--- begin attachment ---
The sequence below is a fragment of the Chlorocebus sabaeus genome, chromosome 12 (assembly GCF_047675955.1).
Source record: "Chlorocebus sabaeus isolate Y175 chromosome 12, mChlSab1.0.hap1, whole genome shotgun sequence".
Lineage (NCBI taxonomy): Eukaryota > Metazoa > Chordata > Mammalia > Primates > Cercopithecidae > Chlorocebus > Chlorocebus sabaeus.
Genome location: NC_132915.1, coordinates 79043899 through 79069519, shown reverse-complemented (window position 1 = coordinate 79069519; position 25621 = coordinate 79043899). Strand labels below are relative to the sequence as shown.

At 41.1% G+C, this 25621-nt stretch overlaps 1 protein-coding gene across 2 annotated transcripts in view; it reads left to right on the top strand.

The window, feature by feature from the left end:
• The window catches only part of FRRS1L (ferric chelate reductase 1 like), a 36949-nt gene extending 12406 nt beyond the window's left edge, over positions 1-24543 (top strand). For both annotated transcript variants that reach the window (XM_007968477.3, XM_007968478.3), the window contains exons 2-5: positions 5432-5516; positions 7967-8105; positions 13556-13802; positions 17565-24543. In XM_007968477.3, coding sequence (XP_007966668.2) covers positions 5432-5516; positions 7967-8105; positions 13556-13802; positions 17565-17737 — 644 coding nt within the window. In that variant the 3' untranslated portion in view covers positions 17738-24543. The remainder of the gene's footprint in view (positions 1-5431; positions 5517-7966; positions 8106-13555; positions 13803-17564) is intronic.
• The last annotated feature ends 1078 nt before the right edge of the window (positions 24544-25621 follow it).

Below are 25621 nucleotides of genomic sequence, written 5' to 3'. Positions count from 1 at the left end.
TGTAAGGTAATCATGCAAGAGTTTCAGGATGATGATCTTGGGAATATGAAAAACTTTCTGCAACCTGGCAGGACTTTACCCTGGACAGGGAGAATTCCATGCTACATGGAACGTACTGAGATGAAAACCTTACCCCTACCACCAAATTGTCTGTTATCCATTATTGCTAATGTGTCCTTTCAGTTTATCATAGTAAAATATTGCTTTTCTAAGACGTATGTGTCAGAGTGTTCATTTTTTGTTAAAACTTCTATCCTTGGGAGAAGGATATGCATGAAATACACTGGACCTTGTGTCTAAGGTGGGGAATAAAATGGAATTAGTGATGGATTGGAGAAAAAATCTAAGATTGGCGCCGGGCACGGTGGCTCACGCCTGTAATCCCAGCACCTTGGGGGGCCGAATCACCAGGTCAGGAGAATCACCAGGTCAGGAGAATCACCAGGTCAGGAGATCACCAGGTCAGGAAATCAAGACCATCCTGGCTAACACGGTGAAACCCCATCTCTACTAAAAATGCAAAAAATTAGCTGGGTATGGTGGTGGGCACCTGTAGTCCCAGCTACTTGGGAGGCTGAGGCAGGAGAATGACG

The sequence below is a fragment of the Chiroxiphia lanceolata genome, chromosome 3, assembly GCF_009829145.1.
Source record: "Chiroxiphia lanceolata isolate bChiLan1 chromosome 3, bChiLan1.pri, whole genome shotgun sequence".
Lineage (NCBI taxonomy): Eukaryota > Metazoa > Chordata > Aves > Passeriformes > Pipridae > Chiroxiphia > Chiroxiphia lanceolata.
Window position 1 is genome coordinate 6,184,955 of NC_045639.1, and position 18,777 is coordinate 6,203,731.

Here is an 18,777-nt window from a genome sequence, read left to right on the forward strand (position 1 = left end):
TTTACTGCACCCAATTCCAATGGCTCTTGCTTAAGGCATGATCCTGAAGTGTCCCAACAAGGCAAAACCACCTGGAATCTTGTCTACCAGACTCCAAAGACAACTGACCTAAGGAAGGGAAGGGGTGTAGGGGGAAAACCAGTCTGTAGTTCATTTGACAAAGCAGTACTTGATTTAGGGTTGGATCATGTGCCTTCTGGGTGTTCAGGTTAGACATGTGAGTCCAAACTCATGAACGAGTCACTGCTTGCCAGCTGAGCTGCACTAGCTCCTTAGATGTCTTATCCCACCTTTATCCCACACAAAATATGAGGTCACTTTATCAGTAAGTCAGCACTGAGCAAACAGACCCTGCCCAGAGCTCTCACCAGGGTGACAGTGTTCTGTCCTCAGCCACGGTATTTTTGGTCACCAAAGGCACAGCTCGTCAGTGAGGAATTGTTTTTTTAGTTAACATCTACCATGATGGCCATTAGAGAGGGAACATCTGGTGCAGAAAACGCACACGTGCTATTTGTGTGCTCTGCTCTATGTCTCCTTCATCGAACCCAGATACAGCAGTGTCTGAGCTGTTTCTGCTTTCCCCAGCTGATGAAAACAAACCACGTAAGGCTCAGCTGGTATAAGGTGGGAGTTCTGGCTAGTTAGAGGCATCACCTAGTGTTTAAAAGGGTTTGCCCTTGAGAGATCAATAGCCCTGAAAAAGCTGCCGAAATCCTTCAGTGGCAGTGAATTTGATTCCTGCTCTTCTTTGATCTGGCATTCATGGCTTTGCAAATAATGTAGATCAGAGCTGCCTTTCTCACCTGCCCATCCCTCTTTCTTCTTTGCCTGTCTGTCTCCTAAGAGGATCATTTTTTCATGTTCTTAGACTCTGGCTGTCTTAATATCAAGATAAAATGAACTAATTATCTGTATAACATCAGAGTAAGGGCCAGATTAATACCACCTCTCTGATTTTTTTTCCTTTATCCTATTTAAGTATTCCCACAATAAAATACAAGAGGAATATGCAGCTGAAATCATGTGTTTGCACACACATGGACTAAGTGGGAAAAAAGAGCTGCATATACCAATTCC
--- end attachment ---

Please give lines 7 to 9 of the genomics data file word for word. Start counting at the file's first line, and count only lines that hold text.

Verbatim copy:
• The window catches only part of FRRS1L (ferric chelate reductase 1 like), a 36949-nt gene extending 12406 nt beyond the window's left edge, over positions 1-24543 (top strand). For both annotated transcript variants that reach the window (XM_007968477.3, XM_007968478.3), the window contains exons 2-5: positions 5432-5516; positions 7967-8105; positions 13556-13802; positions 17565-24543. In XM_007968477.3, coding sequence (XP_007966668.2) covers positions 5432-5516; positions 7967-8105; positions 13556-13802; positions 17565-17737 — 644 coding nt within the window. In that variant the 3' untranslated portion in view covers positions 17738-24543. The remainder of the gene's footprint in view (positions 1-5431; positions 5517-7966; positions 8106-13555; positions 13803-17564) is intronic.
• The last annotated feature ends 1078 nt before the right edge of the window (positions 24544-25621 follow it).

Below are 25621 nucleotides of genomic sequence, written 5' to 3'. Positions count from 1 at the left end.